In a press statement by the Ministry of Culture: “The discovery of burnt bones confirms that animal sacrifices were carried out in the sanctuary, while the common ceramics, also bearing traces of fire, indicate that the meat was cooked and consumed during banquets in honour of divinity. The remains of one or more ritual meals were thrown into the well, the last ones probably when their function had ceased.”

Header Image Credit : Ministry of Culture

Sources : Ministry of Culture

This content was originally published on www.heritagedaily.com – © 2023 – HeritageDaily

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Labyrinthine structure discovered from the Minoan civilisation

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Archaeologists have discovered a monumental labyrinthine structure on the summit of Papoura Hill in Crete.

The discovery was made during the installation of a radar system in preparation for the construction of a new airport in the area.

According to experts, the structure dates from between 2000 to 1700 BC shortly before or at the start of the palaeopalatial Minoan period.

The Minoan civilisation was a Bronze Age culture that emerged on the island of Crete around 3100 BC. The culture is known for the monumental architecture and energetic art, and is often regarded as the first civilisation in Europe.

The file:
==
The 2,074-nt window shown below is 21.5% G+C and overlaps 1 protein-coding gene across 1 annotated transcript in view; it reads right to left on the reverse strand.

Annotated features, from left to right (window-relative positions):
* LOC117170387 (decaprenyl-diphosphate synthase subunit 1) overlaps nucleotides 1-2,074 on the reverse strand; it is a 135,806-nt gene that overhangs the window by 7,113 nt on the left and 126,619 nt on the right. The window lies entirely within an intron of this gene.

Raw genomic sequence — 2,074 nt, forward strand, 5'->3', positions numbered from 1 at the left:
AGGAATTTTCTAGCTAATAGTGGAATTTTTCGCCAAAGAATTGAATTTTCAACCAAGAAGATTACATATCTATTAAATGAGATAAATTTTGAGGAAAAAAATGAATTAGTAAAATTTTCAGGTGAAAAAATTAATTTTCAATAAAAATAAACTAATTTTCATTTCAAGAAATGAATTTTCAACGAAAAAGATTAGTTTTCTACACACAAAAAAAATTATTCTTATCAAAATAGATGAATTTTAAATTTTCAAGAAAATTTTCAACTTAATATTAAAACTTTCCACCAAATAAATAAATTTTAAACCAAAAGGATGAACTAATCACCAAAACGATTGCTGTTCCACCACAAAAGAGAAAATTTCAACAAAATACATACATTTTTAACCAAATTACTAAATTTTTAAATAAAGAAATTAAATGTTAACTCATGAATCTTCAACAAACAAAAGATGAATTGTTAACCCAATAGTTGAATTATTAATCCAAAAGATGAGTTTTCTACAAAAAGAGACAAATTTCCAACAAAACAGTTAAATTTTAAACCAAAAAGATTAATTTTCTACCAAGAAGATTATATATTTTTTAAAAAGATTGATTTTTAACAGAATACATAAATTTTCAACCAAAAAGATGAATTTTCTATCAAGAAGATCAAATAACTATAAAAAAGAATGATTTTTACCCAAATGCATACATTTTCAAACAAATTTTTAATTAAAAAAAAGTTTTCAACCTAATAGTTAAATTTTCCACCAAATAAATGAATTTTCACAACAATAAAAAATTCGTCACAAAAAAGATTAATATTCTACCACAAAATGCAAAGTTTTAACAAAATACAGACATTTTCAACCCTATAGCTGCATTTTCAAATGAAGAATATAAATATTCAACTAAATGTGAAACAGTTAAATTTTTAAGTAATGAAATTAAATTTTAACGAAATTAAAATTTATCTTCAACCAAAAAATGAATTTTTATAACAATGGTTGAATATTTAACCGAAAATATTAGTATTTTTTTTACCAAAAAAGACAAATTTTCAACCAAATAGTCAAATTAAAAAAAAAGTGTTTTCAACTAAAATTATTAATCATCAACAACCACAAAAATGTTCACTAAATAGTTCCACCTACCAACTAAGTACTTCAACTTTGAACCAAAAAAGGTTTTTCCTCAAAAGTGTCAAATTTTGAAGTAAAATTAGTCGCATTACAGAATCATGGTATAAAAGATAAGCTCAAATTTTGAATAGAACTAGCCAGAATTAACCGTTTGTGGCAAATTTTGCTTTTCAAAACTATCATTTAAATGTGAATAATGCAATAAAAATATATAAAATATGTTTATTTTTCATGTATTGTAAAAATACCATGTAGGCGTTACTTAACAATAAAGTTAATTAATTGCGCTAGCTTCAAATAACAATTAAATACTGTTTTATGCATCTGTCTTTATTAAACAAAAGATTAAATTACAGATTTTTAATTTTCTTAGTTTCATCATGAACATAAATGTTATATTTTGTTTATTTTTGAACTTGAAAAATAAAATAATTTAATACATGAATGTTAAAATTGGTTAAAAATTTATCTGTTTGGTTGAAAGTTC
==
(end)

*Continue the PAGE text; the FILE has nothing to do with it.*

Image Credit : Greek Ministry of Culture

The chronology of the Minoans is characterised into three distinct phases – Early Minoan (EM), Middle Minoan (MM), and Late Minoan (LM).

The palaeopalatial structure is part of the MMI – II grouping in the Middle Minoan, a period in which the first palaces were built and saw the development of the Minoan writing systems, Cretan hieroglyphic and Linear A.

The structure comprises of 8 concentric stone rings that converge on a central circular building. The entire diameter of the complex measures 48 metres and covers an area of approximately 1800 square metres.

Within the central structure are four designated zones in which radial walls intersect vertically and form a labyrinthine structure. Zones A and B appear to be have the main concentration of human activity, evidenced by the presence of large amounts of animals bones.

According to the experts, this residential area likely had a truncated cone or vaulted appearance and is the first monument of this type excavated in Crete. It can perhaps be paralleled with the elliptical MM building of the Chamezi Archaeological Site, as well as with the so-called circular proto-Hellenic cyclopean building of Tiryns.

The Minister of Culture, said: “This is a unique and highly significant find. Solutions are in place to ensure the completion of the archaeological research and the protection of the monument.”

Header Image Credit : Greek Ministry of Culture

Sources : Greek Ministry of Culture

This content was originally published on www.heritagedaily.com – © 2023 – HeritageDaily